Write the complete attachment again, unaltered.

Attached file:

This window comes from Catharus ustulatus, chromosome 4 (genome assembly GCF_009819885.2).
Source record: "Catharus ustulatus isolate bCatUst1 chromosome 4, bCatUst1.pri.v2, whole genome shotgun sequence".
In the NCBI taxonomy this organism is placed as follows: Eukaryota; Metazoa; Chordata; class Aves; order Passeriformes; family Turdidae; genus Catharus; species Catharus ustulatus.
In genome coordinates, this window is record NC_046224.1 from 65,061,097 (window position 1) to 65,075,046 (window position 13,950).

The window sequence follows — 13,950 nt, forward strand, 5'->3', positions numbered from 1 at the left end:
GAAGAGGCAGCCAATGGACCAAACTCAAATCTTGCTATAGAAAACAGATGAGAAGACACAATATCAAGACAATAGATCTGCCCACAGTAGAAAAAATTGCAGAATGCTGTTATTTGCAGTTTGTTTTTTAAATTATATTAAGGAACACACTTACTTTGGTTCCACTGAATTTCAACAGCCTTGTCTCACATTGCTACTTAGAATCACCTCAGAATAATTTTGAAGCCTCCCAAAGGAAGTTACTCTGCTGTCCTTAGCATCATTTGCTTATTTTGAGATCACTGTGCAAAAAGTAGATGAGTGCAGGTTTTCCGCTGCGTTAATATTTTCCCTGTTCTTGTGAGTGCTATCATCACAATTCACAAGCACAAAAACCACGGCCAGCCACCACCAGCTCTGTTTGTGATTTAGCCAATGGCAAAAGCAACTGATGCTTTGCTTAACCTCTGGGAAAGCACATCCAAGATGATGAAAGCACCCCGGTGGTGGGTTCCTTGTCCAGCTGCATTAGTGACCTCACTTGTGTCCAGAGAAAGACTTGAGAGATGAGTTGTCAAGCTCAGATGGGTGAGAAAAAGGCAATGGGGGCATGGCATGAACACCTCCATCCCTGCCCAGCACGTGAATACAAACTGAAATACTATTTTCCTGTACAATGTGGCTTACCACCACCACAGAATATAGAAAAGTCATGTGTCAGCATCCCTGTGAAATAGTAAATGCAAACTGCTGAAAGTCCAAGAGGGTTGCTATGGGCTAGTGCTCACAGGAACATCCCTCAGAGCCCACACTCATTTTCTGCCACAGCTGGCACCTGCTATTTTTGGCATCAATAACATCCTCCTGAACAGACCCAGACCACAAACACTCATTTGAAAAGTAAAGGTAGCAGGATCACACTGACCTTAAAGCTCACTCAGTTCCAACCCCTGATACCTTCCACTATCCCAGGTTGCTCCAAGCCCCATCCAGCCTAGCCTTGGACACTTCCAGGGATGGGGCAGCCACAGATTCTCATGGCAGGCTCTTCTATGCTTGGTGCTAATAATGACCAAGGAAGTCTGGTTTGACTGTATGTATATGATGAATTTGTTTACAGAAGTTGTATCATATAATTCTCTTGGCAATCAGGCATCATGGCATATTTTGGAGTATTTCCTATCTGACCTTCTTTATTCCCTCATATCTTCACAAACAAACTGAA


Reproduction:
This window comes from Catharus ustulatus, chromosome 4 (genome assembly GCF_009819885.2).
Source record: "Catharus ustulatus isolate bCatUst1 chromosome 4, bCatUst1.pri.v2, whole genome shotgun sequence".
In the NCBI taxonomy this organism is placed as follows: Eukaryota; Metazoa; Chordata; class Aves; order Passeriformes; family Turdidae; genus Catharus; species Catharus ustulatus.
In genome coordinates, this window is record NC_046224.1 from 65,061,097 (window position 1) to 65,075,046 (window position 13,950).

The window sequence follows — 13,950 nt, forward strand, 5'->3', positions numbered from 1 at the left end:
GAAGAGGCAGCCAATGGACCAAACTCAAATCTTGCTATAGAAAACAGATGAGAAGACACAATATCAAGACAATAGATCTGCCCACAGTAGAAAAAATTGCAGAATGCTGTTATTTGCAGTTTGTTTTTTAAATTATATTAAGGAACACACTTACTTTGGTTCCACTGAATTTCAACAGCCTTGTCTCACATTGCTACTTAGAATCACCTCAGAATAATTTTGAAGCCTCCCAAAGGAAGTTACTCTGCTGTCCTTAGCATCATTTGCTTATTTTGAGATCACTGTGCAAAAAGTAGATGAGTGCAGGTTTTCCGCTGCGTTAATATTTTCCCTGTTCTTGTGAGTGCTATCATCACAATTCACAAGCACAAAAACCACGGCCAGCCACCACCAGCTCTGTTTGTGATTTAGCCAATGGCAAAAGCAACTGATGCTTTGCTTAACCTCTGGGAAAGCACATCCAAGATGATGAAAGCACCCCGGTGGTGGGTTCCTTGTCCAGCTGCATTAGTGACCTCACTTGTGTCCAGAGAAAGACTTGAGAGATGAGTTGTCAAGCTCAGATGGGTGAGAAAAAGGCAATGGGGGCATGGCATGAACACCTCCATCCCTGCCCAGCACGTGAATACAAACTGAAATACTATTTTCCTGTACAATGTGGCTTACCACCACCACAGAATATAGAAAAGTCATGTGTCAGCATCCCTGTGAAATAGTAAATGCAAACTGCTGAAAGTCCAAGAGGGTTGCTATGGGCTAGTGCTCACAGGAACATCCCTCAGAGCCCACACTCATTTTCTGCCACAGCTGGCACCTGCTATTTTTGGCATCAATAACATCCTCCTGAACAGACCCAGACCACAAACACTCATTTGAAAAGTAAAGGTAGCAGGATCACACTGACCTTAAAGCTCACTCAGTTCCAACCCCTGATACCTTCCACTATCCCAGGTTGCTCCAAGCCCCATCCAGCCTAGCCTTGGACACTTCCAGGGATGGGGCAGCCACAGATTCTCATGGCAGGCTCTTCTATGCTTGGTGCTAATAATGACCAAGGAAGTCTGGTTTGACTGTATGTATATGATGAATTTGTTTACAGAAGTTGTATCATATAATTCTCTTGGCAATCAGGCATCATGGCATATTTTGGAGTATTTCCTATCTGACCTTCTTTATTCCCTCATATCTTCACAAACAAACTGAA